Game Optimizations: ATI CatalystTM9.9 Driver
With last month’s release of the ATI CatalystTM 9.8 driver, we saw huge game performance increases, given that, this month the driver team focused on other applications and optimizations.
ATI CatalystTM 9.9 Driver has no new features but does have the following resolved issues:
Anti-Aliasing support for Ghostbusters
ATI CrossFireXTM support for Resident Evil 5
Graphics corruption fix for Sims 3
ATI CatalystTM Control Center - Basic mode now responds appropriately after exiting Quick Adjust Video Settings
Edge enhancement and de-noise sliders in ATI Catalyst Control Center no longer lags or appears out of sync with mouse movement
Launching Hotkeys Manager in ATI Catalyst Control Center no longer causes an unhandled exception error
The “Desktop Rotation” page in ATI Catalyst Control Center no longer shows additional information for the second display when the secondary adapter is connected
HDMI is now detected properly as DTV (HDMI) instead of DTV (DVI) when the HDMI display is hotplugged for the first time
ATI Catalyst Control Center no longer displays error message when specific HDMI displays are hot unplugged and hotplugged back
Intermittent failures no longer occur with Cyberlink MediaShow Espresso once a transcoding process has been completed
And last but surely not least, my favorite community: ATI CatalystTM 9.9 driver for Linux!
Support for new Linux operating systems
This release of ATI Catalyst driver for Linux introduces support for the following new operating systems:
• openSUSE 11.1 production support
• SLED and SLES 10 SP3 early look support
To download the full release notes, click here.
On a closed event AMD didn't just introduce Ati Eyefinity for DirectX 11 Radeons (possible Radeon HD 5870), but showed a new Ruby technology demo, too. That's at least what first screenshots indicate.
Now, if you are a gamer you undoubtedly will be asking me “What games are going to support DirectX 11″? This is always a tightrope to walk for us as we are unable to pre-announce our technology partners titles and the specs around those titles; still, we want to give the consumer confidence that we’ve been assured there will be substantial titles in the market that take full advantage of your ATI Radeon DirectX 11-compliant graphics card. So, as this blog is published, here are the future DirectX 11 games we can talk about:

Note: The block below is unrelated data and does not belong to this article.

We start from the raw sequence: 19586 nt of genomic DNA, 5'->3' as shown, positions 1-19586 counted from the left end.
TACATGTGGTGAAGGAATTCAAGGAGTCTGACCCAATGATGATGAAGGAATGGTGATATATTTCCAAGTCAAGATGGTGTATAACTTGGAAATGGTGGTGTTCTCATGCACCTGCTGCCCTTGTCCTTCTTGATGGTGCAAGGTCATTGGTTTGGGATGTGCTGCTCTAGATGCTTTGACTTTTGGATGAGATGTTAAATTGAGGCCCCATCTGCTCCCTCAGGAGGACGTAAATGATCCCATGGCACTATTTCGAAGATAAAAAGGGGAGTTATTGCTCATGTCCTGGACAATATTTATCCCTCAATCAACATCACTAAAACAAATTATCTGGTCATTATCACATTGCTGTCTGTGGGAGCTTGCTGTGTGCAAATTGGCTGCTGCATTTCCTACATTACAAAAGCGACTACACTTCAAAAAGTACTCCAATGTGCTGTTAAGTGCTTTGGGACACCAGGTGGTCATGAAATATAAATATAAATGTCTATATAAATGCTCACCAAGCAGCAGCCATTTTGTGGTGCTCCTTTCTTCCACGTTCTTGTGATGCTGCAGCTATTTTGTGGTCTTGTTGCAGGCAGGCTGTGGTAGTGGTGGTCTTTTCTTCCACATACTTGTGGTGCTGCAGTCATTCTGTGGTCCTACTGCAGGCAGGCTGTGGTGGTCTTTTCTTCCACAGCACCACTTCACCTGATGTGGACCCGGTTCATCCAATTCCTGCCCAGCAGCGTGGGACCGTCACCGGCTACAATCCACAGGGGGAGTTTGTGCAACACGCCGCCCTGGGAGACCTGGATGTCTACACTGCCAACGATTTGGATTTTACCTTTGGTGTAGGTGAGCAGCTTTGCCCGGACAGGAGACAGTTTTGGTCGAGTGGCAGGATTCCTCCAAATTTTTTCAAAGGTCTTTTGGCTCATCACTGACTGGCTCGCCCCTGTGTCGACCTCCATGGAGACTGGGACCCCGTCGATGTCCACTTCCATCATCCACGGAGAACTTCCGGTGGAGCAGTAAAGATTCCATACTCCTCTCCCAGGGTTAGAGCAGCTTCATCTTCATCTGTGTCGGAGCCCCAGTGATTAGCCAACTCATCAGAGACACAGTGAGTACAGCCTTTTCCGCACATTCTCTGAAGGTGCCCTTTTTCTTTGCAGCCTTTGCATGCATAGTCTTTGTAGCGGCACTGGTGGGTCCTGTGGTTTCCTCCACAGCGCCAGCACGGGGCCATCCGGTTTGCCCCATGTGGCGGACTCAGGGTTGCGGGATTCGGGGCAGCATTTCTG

Dirt2 by Codemasters
BattleForge by EA
S.T.A.L.K.E.R: Call of Pripyat by GSC Game World
With High-Definition (HD) video gone mainstream thanks to digital TV transition in different countries around the world and HD camcorders (such as AVCHD) becoming more affordable, there is now more demand for additional processing capability to edit and convert HD content. In order to edit and convert with relatively reasonable speed, end-users needed a PC with high-end CPU configuration…that is, until recently.
Consumers are now able to convert their video files leveraging their GPU hardware inside their PC. Simply put, with graphics cards and applications specially constructed to take advantage of the GPU, you are now able to tap into the massive amounts of parallel compute power, you may not even have been aware your PC had. Cool, huh?
Crytek is to increase its commitment to games education by offering its market-leading CryEngine for free to universities across the UK.
The fourth issue of Intel® Visual Adrenaline magazine explores how game developers strive to create the highest possible level of immersion for players.
DiRT*2* offers up a more believable and fun ride with enhanced vehicle-handling dynamics.
Astronaut: Moon, Mars & Beyond created through a collaboration of game developers and NASA scientists and engineers, explores the future of virtual space exploration set in a unmatched lunar moonscapes and debris from nearby meteor impacts.
Solid-state drives from Intel deliver massive volumes of input and output operations per second—a huge productivity boost for developers.
Mythic Entertainment’s server farm is home to the many creatures that inhabit Warhammer® Online: Age of Reckoning.
A review of techniques for scaling ambient animations and improving the gaming experience wrap up issue four.